What is a settlement agreement?
In broad terms a settlement agreement is an agreement between an employer and employee whereby (generally) the employee agrees to leave their employment and to not bring any claims against their employer in return for a payment.
What should I ask for?
The terms of a settlement agreement are negotiable. It is sensible when negotiating, to work out what your claims might be worth should you not sign a settlement agreement and to use that as a benchmark to decide if the employer’s offer is fair.
Consider the following:
- Notice pay
- a statutory redundancy payment
- Compensation for loss of employment
- An agreed form of reference
- An agreed internal announcement as to reasons for leaving
- The provision of outplacement support
- being treated as a ‘good leaver’ for share options etc.
- the right to retain a lap top/mobile phone etc.
- release from any post termination restrictions.
- The write off an training costs/loans etc
Can any of the money in the agreement be paid to me tax free?
An employer may be permitted to pay you up to £30,000 tax free as compensation for loss of your employment provided that the payment is neither contractual nor post-employment notice pay. The rules around this are complicated.
What is the Employer likely to ask me to agree to?
As wells as asking for a waiver of claims an Employer may ask you to:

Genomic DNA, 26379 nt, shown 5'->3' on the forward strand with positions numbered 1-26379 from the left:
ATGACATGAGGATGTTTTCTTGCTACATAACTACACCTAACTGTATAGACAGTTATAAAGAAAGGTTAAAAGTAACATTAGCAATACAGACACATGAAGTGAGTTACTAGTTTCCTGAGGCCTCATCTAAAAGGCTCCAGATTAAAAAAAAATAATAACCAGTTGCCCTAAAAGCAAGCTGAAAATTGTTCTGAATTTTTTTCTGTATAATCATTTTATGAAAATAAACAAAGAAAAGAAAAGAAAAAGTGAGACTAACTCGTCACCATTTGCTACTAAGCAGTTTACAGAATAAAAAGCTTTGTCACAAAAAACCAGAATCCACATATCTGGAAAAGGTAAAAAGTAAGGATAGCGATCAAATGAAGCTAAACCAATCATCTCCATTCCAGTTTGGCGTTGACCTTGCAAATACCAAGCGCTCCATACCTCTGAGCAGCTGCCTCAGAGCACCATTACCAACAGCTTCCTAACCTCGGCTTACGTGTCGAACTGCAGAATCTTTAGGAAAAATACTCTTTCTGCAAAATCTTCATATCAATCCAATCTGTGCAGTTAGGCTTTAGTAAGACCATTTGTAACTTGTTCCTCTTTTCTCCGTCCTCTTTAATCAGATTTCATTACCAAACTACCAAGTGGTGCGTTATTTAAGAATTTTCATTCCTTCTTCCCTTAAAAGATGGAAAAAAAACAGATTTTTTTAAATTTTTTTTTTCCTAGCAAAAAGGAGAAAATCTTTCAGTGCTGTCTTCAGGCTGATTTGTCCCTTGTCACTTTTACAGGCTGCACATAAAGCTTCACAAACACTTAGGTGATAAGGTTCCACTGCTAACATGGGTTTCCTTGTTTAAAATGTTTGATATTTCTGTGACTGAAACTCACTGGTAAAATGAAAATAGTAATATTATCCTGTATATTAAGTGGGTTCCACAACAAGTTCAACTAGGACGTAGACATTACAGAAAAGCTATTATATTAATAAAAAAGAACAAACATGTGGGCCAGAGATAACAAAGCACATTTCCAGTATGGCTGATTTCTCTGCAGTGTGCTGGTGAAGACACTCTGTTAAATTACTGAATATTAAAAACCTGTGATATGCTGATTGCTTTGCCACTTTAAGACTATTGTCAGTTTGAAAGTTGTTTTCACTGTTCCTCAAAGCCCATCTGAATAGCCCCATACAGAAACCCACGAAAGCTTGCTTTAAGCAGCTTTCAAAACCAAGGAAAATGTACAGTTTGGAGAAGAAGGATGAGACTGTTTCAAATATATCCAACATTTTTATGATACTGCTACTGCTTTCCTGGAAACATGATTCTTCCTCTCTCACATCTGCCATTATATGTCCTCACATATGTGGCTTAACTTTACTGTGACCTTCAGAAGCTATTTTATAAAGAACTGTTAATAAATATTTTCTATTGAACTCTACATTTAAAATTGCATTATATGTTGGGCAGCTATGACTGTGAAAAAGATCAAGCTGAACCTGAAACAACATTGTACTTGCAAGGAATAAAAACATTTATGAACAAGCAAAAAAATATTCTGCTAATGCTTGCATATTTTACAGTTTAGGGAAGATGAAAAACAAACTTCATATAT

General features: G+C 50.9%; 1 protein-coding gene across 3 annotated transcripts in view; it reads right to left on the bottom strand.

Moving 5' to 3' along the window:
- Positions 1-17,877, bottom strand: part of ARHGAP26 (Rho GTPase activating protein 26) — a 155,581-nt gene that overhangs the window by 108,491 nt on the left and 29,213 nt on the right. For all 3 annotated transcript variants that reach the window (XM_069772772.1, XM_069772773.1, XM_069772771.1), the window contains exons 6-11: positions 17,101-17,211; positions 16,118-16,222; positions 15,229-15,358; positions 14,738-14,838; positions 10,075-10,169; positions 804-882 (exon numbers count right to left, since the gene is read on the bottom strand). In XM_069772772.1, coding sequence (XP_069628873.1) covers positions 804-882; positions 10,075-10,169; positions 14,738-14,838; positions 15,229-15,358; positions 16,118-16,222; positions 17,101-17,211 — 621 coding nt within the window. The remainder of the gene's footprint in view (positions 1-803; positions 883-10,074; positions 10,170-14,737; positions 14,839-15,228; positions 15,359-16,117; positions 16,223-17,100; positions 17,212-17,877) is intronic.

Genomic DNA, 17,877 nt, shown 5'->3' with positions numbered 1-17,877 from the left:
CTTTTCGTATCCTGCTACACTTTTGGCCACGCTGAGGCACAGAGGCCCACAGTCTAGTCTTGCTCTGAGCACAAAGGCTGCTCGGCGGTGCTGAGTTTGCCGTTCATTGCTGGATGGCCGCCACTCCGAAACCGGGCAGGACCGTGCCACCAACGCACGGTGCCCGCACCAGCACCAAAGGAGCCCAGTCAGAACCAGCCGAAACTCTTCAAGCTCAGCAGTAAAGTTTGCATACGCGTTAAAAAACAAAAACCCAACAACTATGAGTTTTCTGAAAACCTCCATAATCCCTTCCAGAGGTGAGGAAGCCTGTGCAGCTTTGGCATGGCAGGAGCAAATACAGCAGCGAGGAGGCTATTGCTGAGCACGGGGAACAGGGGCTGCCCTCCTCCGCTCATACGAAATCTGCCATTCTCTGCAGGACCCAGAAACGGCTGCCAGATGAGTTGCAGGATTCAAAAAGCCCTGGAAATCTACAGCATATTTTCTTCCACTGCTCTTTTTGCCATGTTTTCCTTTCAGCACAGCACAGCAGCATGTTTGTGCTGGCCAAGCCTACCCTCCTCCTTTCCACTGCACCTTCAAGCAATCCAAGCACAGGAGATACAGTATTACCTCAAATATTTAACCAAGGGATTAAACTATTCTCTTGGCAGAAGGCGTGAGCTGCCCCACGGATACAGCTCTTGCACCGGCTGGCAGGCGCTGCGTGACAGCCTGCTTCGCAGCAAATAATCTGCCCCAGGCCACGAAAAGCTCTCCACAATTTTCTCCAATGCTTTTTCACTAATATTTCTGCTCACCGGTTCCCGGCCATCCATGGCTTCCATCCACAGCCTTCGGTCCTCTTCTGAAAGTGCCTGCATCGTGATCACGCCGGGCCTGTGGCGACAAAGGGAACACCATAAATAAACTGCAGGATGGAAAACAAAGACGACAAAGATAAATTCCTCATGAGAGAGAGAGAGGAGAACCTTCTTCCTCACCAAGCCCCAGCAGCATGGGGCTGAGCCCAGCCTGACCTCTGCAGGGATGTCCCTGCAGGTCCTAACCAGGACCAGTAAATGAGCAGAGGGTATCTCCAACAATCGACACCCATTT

- confirm that you have returned all company property such as keys, passes etc.
- agree that you will not make any disparaging statements about the employer
- agree that you will keep the settlement agreement and its terms confidential
- confirm that you have not done anything prior to the termination of your employment which would be a breach of contract
- confirm that you have not retained and will not use any confidential information.
Do I have to Take Legal Advice I want to accept the agreement?
Most employers will insist that an employee takes independent legal advice. This is because a settlement agreement will not be effective to prevent an employee from bringing statutory claims such as unfair dismissal, unless they do.
Who can provide that Advice?
Only certain people can provide the advice necessary these include qualified solicitors and barristers who have insurance and certain types of trade union representatives.
Do I have to use the lawyer my employer suggests?
No. It is important to make sure that whoever advises you explains the terms of the agreement in full, advises you as to your potential claims and what they are worth and the risks and benefits in signing or not signing the agreement.
Who will pay for the costs of the legal advice?
Normally the employer will contribute to the employee’s legal fees. A sum for legal fees of between £350 plus VAT and £750 plus VAT for a straightforward settlement agreement is typical. If you want your lawyer to try and negotiate a better deal then you may have to pay some additional fees yourself.
Sarah Rushton is a partner and head of employment at Moon Beever LLP and can assist with all employment related matters you can contact her at email@example.com. This information is intended as a guide only.